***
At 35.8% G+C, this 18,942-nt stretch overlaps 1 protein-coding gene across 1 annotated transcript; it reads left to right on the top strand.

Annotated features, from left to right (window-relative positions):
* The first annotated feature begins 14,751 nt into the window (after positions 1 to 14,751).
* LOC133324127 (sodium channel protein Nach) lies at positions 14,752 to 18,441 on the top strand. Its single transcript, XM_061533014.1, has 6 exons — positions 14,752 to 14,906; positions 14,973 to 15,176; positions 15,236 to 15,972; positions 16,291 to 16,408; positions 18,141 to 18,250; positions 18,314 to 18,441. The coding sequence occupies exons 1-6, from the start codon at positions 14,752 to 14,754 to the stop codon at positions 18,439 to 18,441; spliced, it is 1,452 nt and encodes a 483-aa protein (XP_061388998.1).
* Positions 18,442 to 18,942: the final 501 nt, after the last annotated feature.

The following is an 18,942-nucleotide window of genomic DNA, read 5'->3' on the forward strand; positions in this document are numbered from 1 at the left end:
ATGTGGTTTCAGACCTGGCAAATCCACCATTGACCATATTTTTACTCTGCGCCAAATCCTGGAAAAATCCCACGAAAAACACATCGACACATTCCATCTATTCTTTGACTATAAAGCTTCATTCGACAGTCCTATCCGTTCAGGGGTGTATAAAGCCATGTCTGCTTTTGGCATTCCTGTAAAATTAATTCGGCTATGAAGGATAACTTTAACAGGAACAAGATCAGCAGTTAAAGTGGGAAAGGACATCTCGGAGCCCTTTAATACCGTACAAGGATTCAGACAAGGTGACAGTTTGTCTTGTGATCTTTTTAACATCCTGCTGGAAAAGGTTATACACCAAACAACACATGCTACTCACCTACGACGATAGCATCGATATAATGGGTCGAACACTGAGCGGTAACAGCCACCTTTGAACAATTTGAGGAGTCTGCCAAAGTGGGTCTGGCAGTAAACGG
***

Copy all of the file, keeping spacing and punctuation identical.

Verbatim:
At 35.8% G+C, this 18,942-nt stretch overlaps 1 protein-coding gene across 1 annotated transcript; it reads left to right on the top strand.

Annotated features, from left to right (window-relative positions):
* The first annotated feature begins 14,751 nt into the window (after positions 1 to 14,751).
* LOC133324127 (sodium channel protein Nach) lies at positions 14,752 to 18,441 on the top strand. Its single transcript, XM_061533014.1, has 6 exons — positions 14,752 to 14,906; positions 14,973 to 15,176; positions 15,236 to 15,972; positions 16,291 to 16,408; positions 18,141 to 18,250; positions 18,314 to 18,441. The coding sequence occupies exons 1-6, from the start codon at positions 14,752 to 14,754 to the stop codon at positions 18,439 to 18,441; spliced, it is 1,452 nt and encodes a 483-aa protein (XP_061388998.1).
* Positions 18,442 to 18,942: the final 501 nt, after the last annotated feature.

The following is an 18,942-nucleotide window of genomic DNA, read 5'->3' on the forward strand; positions in this document are numbered from 1 at the left end:
ATGTGGTTTCAGACCTGGCAAATCCACCATTGACCATATTTTTACTCTGCGCCAAATCCTGGAAAAATCCCACGAAAAACACATCGACACATTCCATCTATTCTTTGACTATAAAGCTTCATTCGACAGTCCTATCCGTTCAGGGGTGTATAAAGCCATGTCTGCTTTTGGCATTCCTGTAAAATTAATTCGGCTATGAAGGATAACTTTAACAGGAACAAGATCAGCAGTTAAAGTGGGAAAGGACATCTCGGAGCCCTTTAATACCGTACAAGGATTCAGACAAGGTGACAGTTTGTCTTGTGATCTTTTTAACATCCTGCTGGAAAAGGTTATACACCAAACAACACATGCTACTCACCTACGACGATAGCATCGATATAATGGGTCGAACACTGAGCGGTAACAGCCACCTTTGAACAATTTGAGGAGTCTGCCAAAGTGGGTCTGGCAGTAAACGG